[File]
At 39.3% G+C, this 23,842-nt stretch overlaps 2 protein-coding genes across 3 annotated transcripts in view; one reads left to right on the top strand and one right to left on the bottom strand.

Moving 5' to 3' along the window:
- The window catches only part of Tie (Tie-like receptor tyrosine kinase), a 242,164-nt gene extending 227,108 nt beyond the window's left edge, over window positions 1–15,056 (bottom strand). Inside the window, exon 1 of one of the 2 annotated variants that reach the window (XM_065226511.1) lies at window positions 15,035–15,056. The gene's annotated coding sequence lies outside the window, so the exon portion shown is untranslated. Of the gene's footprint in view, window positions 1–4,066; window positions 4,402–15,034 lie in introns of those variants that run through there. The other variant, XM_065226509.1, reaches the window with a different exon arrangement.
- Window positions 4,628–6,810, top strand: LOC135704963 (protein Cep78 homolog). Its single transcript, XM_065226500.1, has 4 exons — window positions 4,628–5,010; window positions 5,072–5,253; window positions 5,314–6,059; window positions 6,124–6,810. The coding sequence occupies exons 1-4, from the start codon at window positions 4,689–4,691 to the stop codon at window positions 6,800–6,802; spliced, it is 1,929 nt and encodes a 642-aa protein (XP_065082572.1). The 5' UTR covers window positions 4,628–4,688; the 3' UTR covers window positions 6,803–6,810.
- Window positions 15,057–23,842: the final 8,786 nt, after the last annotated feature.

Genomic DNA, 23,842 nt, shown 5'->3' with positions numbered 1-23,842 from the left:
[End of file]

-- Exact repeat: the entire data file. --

At 39.3% G+C, this 23,842-nt stretch overlaps 2 protein-coding genes across 3 annotated transcripts in view; one reads left to right on the top strand and one right to left on the bottom strand.

Moving 5' to 3' along the window:
- The window catches only part of Tie (Tie-like receptor tyrosine kinase), a 242,164-nt gene extending 227,108 nt beyond the window's left edge, over window positions 1–15,056 (bottom strand). Inside the window, exon 1 of one of the 2 annotated variants that reach the window (XM_065226511.1) lies at window positions 15,035–15,056. The gene's annotated coding sequence lies outside the window, so the exon portion shown is untranslated. Of the gene's footprint in view, window positions 1–4,066; window positions 4,402–15,034 lie in introns of those variants that run through there. The other variant, XM_065226509.1, reaches the window with a different exon arrangement.
- Window positions 4,628–6,810, top strand: LOC135704963 (protein Cep78 homolog). Its single transcript, XM_065226500.1, has 4 exons — window positions 4,628–5,010; window positions 5,072–5,253; window positions 5,314–6,059; window positions 6,124–6,810. The coding sequence occupies exons 1-4, from the start codon at window positions 4,689–4,691 to the stop codon at window positions 6,800–6,802; spliced, it is 1,929 nt and encodes a 642-aa protein (XP_065082572.1). The 5' UTR covers window positions 4,628–4,688; the 3' UTR covers window positions 6,803–6,810.
- Window positions 15,057–23,842: the final 8,786 nt, after the last annotated feature.

Genomic DNA, 23,842 nt, shown 5'->3' with positions numbered 1-23,842 from the left: